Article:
You can find out more about this book at Dani’s website or buy it from Amazon.


Release day: Ghost of a Chance

7 August 2018

Today is the official release of Ghost of a Chance by McKenna Dean (Redclaw Security series, book 2) (ebook, self-published). Here’s the blurb:

At sixteen, Sarah Atwell walked away from her love of horses and a promising career as a competitive rider after discovering she’d inherited the family curse. Years later, her grandmother stunned everyone by leaving Sarah her horse farm—worth millions—but with conditions Sarah might not be able to meet.

A former Redclaw agent, Casey Barnes retired when a security assignment went bad, killing his partner and leaving him as a partial amputee. His inner wolf is in hiding. He’s been living quietly as a horse trainer, but June Atwell’s death now pits him against her granddaughter for rights to the stable.

With both of them snowed in at the farm, a series of increasingly serious accidents draws Sarah and Casey closer together, but they each harbor secrets that might tear them apart.

McKenna dropped by today to tell us a little about this book:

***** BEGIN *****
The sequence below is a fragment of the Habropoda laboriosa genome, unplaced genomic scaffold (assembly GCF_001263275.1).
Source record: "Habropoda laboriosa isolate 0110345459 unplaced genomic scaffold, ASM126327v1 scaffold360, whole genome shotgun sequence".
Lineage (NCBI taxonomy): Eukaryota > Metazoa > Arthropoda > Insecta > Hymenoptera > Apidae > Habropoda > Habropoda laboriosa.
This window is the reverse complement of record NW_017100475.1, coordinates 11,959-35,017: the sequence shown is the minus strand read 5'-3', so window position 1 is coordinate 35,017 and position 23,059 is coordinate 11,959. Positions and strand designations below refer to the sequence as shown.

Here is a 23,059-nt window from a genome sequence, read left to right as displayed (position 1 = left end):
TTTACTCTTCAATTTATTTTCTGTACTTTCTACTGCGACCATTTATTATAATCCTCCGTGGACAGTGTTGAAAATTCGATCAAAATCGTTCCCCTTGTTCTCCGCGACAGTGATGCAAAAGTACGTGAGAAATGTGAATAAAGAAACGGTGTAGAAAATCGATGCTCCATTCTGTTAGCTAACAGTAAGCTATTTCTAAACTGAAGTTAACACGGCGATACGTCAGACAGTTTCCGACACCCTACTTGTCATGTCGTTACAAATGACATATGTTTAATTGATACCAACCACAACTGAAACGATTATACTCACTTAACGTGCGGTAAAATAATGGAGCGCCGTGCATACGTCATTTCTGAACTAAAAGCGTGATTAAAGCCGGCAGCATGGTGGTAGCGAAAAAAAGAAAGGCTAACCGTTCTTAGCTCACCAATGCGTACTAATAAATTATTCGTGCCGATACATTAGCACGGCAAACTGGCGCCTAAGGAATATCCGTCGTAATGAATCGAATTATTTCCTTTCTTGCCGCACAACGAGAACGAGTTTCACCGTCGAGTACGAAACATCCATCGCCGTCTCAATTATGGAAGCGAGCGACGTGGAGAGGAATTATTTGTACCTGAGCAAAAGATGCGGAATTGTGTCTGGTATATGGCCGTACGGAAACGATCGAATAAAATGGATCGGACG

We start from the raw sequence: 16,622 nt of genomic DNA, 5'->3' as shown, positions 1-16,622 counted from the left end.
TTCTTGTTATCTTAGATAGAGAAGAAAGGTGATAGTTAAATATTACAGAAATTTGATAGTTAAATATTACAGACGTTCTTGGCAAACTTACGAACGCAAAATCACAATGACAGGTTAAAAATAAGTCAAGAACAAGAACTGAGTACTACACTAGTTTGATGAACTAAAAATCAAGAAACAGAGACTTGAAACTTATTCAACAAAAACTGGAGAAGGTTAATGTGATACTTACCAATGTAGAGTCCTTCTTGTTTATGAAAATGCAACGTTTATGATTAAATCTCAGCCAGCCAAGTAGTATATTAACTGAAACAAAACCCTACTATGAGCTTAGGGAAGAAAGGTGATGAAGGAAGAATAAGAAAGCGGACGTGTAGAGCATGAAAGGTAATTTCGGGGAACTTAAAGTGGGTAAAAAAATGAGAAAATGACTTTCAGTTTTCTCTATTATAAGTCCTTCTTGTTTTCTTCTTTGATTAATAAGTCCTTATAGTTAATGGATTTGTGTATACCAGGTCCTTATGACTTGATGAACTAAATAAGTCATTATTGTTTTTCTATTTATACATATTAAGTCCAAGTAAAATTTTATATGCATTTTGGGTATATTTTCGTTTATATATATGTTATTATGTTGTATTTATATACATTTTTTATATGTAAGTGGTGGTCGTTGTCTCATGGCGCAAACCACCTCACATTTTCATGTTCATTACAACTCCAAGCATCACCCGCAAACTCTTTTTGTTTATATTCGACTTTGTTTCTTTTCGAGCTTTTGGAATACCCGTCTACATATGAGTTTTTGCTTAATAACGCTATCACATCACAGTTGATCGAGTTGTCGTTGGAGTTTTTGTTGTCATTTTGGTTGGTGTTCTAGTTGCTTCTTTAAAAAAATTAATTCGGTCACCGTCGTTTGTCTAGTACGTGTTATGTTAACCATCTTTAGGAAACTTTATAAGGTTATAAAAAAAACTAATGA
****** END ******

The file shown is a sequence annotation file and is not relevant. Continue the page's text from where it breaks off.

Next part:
Sarah, the heroine in Ghost of a Chance, holds a special place in my heart because I identify with her on so many levels. We both grew up with difficult-to-please parents with exacting standards. Like Sarah, I’m both an avid fangirl, and many days I doubt my own abilities and self-worth. It’s one of the reasons why it’s important with me to show each of the heroines in the Redclaw series learning to accept themselves for who they are and embracing their strengths instead of seeing certain characteristics as flaws. Each of the Redclaw books are centered on the elite paranormal shifter firm in some way, but feature different pairings and can be read as standalones.

You can find out more about this book at McKenna’s website or buy it from Amazon.

Favourite reads: Jul 2018

5 August 2018

Books_purpleWelcome to our Favourite Reads for July. Each month some of ARRA’s members will tell you a little bit about one of the books they’ve recently read and loved.

These are not full reviews of the books, just honest opinions on why they enjoyed the book so much. Hopefully one of these will strike a chord with you.

So, we asked our members to tell us about some of their favourite reads for July …

The Drifter by Anthea Hodgson (rural romance)

I picked this up after a recommendation, and I loved it. Cate and Henry, damaged, guilt-ridden, lost, come together on a rundown farm in WA’s wheat belt. They’re both so much more than they at first appear, and watching their layers peel away is genuinely moving. Cate’s Great-Aunt Ida is another fabulous character who leaps off the page. The setting is so evocative, and the writing is just gorgeous. What a wonderful story—if you’re a ruro fan, and even if you’re not, don’t miss it. [Anna C, Qld]

Getting Lucky by Avril Tremayne (Reunions #1)